Annual average surface temperature across the Himalayan region has already risen by 1.5 degrees Celsius from the pre-industrial age, according to the International Cryosphere Climate Initiative. This is far higher than the average global rise of a little over 1C. On the Tibetan Plateau, the average temperature has risen by as much as 3C in this period, according to the Snow Leopard Trust.

By raising the temperature, climate change is also affecting rainfall and snowfall patterns everywhere. Sudden bouts of heavy snowfall in the Himalayas is part of that effect.

The life cycle of flowers and fruits in the Himalayas is also changing due to higher temperatures, said Sathyakumar. “Flowers that used to bloom in May are now blooming in April. Studying this for the last 20 years, we have found that animals dependent on these plants are changing their activities as well. If the snow leopards’ prey base shifts downwards, they will do the same.”

A snow leopard on a hunt (Photo by Sonu Negi)

A snow leopard on a hunt (Photo by Sonu Negi)

The WWF has also reported that road building and mining in the high Himalayas are affecting snow leopard habitat. A 2015 report by WWF India said climate change was altering vegetation patterns in the high Himalayas, and the new plants and grasses emerging were not the favoured food of the sheep, goat and antelope species that are hunted by snow leopards. On top of that, the air was getting drier and seasonal water availability was changing because glaciers were melting earlier in the year. The report concluded that all this may reduce snow leopard habitat by a third if current trends continue.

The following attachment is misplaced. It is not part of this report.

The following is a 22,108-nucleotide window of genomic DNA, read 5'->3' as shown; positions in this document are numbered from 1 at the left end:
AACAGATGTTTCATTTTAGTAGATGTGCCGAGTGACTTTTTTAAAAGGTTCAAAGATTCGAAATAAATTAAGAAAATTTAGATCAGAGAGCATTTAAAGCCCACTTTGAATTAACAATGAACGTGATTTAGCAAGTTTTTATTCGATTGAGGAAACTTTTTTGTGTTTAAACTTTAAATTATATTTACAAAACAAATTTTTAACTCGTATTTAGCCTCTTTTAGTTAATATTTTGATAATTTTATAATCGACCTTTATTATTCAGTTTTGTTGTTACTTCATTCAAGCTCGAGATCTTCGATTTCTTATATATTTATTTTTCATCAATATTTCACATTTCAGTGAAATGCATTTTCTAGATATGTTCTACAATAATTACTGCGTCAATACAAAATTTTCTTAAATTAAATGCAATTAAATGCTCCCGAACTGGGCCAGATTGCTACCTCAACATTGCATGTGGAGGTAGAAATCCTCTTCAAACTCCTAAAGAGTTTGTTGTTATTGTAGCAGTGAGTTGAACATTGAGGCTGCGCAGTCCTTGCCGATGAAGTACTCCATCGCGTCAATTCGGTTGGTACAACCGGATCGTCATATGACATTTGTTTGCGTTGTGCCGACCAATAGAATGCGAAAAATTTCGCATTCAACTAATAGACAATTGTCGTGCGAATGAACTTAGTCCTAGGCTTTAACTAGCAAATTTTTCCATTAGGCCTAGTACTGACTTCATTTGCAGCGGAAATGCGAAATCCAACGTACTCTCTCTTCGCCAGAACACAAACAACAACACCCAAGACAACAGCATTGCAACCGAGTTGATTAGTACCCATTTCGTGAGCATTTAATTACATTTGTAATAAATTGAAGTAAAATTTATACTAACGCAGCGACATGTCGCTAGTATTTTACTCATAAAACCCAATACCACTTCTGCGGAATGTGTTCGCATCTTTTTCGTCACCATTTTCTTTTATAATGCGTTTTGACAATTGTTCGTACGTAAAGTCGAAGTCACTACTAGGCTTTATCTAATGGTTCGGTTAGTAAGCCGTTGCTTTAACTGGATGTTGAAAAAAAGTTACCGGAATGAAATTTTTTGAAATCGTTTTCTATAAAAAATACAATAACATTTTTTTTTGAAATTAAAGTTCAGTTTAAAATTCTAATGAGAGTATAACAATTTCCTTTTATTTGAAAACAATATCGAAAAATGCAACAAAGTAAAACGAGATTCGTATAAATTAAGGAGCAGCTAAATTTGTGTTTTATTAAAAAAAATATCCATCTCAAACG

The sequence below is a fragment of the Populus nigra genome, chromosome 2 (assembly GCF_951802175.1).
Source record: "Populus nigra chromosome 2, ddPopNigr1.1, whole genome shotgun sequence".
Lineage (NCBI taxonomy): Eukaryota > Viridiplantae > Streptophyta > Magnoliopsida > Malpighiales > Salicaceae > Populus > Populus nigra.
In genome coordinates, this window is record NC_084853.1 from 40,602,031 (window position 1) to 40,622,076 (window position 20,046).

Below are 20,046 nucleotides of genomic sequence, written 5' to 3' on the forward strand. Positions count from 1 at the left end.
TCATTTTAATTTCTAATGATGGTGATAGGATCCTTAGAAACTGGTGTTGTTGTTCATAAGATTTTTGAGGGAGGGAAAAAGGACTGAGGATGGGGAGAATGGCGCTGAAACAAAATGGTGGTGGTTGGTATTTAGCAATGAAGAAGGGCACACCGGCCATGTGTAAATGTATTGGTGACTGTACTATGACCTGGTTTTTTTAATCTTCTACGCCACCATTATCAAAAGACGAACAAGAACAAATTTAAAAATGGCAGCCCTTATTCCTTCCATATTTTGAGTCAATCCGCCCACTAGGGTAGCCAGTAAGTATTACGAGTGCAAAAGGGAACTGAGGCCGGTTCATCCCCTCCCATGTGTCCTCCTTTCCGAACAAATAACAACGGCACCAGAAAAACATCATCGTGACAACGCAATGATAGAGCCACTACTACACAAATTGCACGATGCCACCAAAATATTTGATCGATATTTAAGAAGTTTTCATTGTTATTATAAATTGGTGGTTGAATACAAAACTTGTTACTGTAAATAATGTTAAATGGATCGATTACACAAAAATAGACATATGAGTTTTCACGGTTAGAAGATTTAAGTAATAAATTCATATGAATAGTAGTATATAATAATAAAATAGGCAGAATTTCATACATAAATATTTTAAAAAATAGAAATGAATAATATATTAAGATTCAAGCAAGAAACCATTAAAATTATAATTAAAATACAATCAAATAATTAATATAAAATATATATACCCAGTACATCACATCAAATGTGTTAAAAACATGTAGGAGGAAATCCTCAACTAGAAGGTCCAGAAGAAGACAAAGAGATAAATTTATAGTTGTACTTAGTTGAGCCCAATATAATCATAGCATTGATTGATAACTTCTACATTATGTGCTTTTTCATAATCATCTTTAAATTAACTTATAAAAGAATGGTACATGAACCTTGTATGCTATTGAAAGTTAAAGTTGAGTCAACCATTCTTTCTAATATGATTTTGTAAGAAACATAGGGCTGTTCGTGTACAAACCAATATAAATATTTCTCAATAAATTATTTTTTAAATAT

Scientists fear snow leopard habitat may have contracted by around 20% already.

The competitor

As snow leopards move to slightly lower altitudes, the common leopard (whose habitats include forests and woodlands at lower elevations) is moving upwards, said Sandeep Kumar, the forester at Uttarkashi. “It’s not a surprise to see snow leopards below 3,000 metres in winter. I have also seen common leopards at an altitude of 3,500 metres.”

Rishi Kumar Sharma of WWF India said, “This is due to the tree line moving upwards as the temperature increases. Snow leopards and common leopards will encounter each other. This will create more problems for snow leopards, because climate change will contract its habitat. The two animals are of similar size, have similar feeding habits. They may become competitors in future, as climate change expands the habitat of the common leopard while it contracts the habitat of the snow leopard.”

All the prey of snow leopards are already having to cope with shrinking habitats while they are also victims of poaching, Sharma added. “That is bound to affect the snow leopard. The upper Himalayan region has not been studied a lot. We don’t have good-quality data on which to base conservation policies.” The animal has been studied more closely in Nepal than in other countries and so there is a case for more cooperation between researchers.

Conservation efforts

There have been national and international efforts to save the snow leopard, some of which have been of great help to local residents as well.

This August, the Uttarakhand government announced that it would set up India’s first snow leopard conservation centre near Uttarkashi. The state government hopes this will give a boost to winter tourism – many snow leopard enthusiasts visit Himachal Pradesh every winter, while the animal is a part of ecotourism efforts in Ladakh.

There was much excitement in Himachal Pradesh when a snow leopard cub was rescued from a trap and returned to the wild after a few weeks this summer. Though it is not yet known if the cub survived, the incident is expected to boost snow leopard tourism.

Varsha Singh is a journalist based in Dehradun, Uttarakhand.

This was first published in thethirdpole, India Climate Dialogue‘s partner site.